However, the project that is furthest towards completion is a partnership between design firm B9 Shipping and British engineer Rolls-Royce. They are building a ship, capable of carrying 4,500 tons, which will be powered by a 180-foot mast and a back-up methane engine, which uses natural waste. The project team includes a former winner of The America's Cup yachting race.

Of course, while sail-assisted shipping could help cut pollution, it may not be practical for all routes. And there will always be times when the sea is becalmed, and artificial power is needed.

So the hunt is also on for a greener' shipping fuel. The Royal Academy of Engineering has set up a group to study the problem in depth. There are several promising options, ranging from nuclear-powered ships to those using synthetic fuels.

However, these will take many years to become viable. In the short run, the Academy's recommended option is the use of liquefied natural gas (LNG). It's "a known technology with standards already in place, and is cheaper and cleaner than diesel". And thanks to the fracking-led natural gas boom, there is a plentiful supply in the US.

(For more on the fracking boom, and how you could profit from it, you should check out my colleague David Stevenson's latest report for The Fleet Street Letter).

Again Rolls-Royce is in prime position to benefit from this, having spent the last five years developing this area. The environmental benefits of some of their latest projects could be huge. The recent conversion of a Norwegian merchant ship to using LNG, cut carbon dioxide consumption by 25% and cut out most nitrogen and sulphur emissions too.

Retrofitting vessels isn't simple, and it doesn't come cheap. But with the price of oil where it is now, the savings on fuel costs are so great that the conversion ends up paying for itself within a few years. As the technology improves, this payback period is likely to continue to shrink.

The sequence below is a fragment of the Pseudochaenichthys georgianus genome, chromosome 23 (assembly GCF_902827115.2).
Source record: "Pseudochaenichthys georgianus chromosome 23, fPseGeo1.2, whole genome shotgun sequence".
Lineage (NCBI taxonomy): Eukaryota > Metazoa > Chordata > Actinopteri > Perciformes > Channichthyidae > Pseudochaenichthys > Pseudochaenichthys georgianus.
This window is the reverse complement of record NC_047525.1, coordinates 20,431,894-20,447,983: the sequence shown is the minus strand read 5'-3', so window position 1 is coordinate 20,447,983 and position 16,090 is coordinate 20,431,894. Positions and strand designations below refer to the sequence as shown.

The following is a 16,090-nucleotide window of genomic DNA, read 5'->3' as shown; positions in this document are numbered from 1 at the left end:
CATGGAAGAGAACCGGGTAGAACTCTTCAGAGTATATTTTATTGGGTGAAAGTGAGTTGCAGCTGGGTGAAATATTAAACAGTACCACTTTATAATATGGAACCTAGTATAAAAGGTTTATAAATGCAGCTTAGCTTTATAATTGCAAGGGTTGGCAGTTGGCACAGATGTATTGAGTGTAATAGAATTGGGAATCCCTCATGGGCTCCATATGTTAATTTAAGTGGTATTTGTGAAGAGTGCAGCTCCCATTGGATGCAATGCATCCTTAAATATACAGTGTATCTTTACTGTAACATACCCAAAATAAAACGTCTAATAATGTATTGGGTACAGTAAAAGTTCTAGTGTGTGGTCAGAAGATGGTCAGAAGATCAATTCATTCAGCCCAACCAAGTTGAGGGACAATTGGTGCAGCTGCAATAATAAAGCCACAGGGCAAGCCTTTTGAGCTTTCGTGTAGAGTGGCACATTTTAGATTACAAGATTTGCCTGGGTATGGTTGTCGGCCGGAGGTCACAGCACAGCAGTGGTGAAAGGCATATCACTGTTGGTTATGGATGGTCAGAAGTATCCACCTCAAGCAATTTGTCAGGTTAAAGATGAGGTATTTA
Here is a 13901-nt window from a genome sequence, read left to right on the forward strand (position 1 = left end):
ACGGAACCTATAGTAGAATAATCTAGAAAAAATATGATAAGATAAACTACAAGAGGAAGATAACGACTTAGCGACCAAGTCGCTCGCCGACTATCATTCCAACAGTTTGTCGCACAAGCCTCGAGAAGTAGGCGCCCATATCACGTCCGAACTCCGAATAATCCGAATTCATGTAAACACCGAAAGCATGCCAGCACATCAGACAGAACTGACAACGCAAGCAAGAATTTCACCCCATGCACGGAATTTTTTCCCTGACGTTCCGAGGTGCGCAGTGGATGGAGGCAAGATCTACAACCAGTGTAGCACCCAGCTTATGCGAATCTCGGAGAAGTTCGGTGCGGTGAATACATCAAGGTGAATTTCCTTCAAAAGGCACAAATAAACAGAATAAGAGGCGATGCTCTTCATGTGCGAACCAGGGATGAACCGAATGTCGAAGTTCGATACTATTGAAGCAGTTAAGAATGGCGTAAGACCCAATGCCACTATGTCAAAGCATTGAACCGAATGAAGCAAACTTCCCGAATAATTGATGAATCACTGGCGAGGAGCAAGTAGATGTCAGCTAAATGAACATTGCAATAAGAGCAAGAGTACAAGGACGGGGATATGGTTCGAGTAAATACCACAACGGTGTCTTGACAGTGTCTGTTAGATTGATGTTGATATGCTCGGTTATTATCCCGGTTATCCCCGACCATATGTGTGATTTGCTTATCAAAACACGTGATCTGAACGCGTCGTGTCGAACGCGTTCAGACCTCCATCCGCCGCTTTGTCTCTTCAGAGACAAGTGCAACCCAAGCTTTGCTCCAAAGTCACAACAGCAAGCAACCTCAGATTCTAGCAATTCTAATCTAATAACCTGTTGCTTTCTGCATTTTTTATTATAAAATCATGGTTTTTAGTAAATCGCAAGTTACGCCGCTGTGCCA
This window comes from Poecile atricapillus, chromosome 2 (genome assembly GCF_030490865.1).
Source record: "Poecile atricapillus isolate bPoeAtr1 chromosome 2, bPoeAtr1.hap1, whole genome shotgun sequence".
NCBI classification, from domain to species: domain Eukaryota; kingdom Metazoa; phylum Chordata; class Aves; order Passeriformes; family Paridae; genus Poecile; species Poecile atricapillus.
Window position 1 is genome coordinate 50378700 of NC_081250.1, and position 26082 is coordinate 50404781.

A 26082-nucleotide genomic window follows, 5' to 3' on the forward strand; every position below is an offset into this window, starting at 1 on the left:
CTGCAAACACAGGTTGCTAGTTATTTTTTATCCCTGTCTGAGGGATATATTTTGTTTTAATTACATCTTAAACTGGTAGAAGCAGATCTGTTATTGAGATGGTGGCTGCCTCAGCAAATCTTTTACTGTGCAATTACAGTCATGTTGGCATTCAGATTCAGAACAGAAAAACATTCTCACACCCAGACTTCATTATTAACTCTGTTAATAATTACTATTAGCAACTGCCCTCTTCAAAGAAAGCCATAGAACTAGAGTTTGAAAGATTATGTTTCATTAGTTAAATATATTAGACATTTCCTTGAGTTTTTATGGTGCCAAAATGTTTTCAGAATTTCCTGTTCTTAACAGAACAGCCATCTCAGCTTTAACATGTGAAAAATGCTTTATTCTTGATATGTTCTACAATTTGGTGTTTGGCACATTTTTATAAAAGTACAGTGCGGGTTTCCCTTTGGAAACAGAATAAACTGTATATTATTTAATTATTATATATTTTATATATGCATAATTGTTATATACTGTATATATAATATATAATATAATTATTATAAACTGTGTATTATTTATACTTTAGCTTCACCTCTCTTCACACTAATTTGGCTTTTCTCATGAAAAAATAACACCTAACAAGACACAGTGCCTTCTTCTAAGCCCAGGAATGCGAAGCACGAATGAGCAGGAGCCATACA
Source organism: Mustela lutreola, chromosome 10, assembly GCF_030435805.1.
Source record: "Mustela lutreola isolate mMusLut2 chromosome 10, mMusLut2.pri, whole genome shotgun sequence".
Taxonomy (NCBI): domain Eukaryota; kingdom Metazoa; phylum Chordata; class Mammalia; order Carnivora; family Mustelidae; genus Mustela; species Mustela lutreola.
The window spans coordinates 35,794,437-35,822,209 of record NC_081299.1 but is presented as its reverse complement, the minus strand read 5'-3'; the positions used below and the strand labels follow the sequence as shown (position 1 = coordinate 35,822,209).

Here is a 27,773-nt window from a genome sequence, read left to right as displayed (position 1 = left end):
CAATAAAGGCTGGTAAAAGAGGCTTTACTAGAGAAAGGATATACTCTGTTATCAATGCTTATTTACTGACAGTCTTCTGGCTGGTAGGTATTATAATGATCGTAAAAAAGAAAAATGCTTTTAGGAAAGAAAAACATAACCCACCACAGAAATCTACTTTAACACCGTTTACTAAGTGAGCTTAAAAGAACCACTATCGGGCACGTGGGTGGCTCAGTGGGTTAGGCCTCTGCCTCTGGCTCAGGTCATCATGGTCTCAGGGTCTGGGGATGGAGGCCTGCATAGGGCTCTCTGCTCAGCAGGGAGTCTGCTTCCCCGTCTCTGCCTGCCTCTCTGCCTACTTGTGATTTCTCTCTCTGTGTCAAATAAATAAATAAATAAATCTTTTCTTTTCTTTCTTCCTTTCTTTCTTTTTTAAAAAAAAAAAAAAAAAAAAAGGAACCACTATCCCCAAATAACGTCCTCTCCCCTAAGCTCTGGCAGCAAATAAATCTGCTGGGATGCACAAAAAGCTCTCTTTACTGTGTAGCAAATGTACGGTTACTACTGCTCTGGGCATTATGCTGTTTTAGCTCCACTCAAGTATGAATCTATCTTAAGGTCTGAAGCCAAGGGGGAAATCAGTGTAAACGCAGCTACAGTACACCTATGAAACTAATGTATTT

How to cash in on the transformation of shipping

Sadly, most of the companies involved in this area are privately owned (not to mention quite risky), so you can't buy into them. As a result, the best play on the transformation of tanker and container ship engines is our very own Rolls-Royce (LSE: RR).

It's hardly a pure play. But while Rolls-Royce is best-known as an aircraft engine manufacturer, marine is now its second-largest segment, accounting for one in five sales. If LNG-based engines take off, then this share will only grow further.

And the company is doing well overall. Sales are up 20% year-on-year. While it currently trades at a forward price/earnings ratio of 18, this is set to fall to 12.5 by 2015. The forward dividend yield is 1.7%. The stock is not cheap by any means, but it's one to drip feed some money into gradually.

The Fleet Street Letter is a regulated product issued by Fleet Street Publications.

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Dr Matthew Partridge

Matthew graduated from the University of Durham in 2004; he then gained an MSc, followed by a PhD at the London School of Economics.

He has previously written for a wide range of publications, including the Guardian and the Economist, and also helped to run a newsletter on terrorism. He has spent time at Lehman Brothers, Citigroup and the consultancy Lombard Street Research.

Matthew is the author of Superinvestors: Lessons from the greatest investors in history, published by Harriman House, which has been translated into several languages. His second book, Investing Explained: The Accessible Guide to Building an Investment Portfolio, is published by Kogan Page.

As senior writer, he writes the shares and politics & economics pages, as well as weekly Blowing It and Great Frauds in History columns He also writes a fortnightly reviews page and trading tips, as well as regular cover stories and multi-page investment focus features.

Follow Matthew on Twitter: @DrMatthewPartri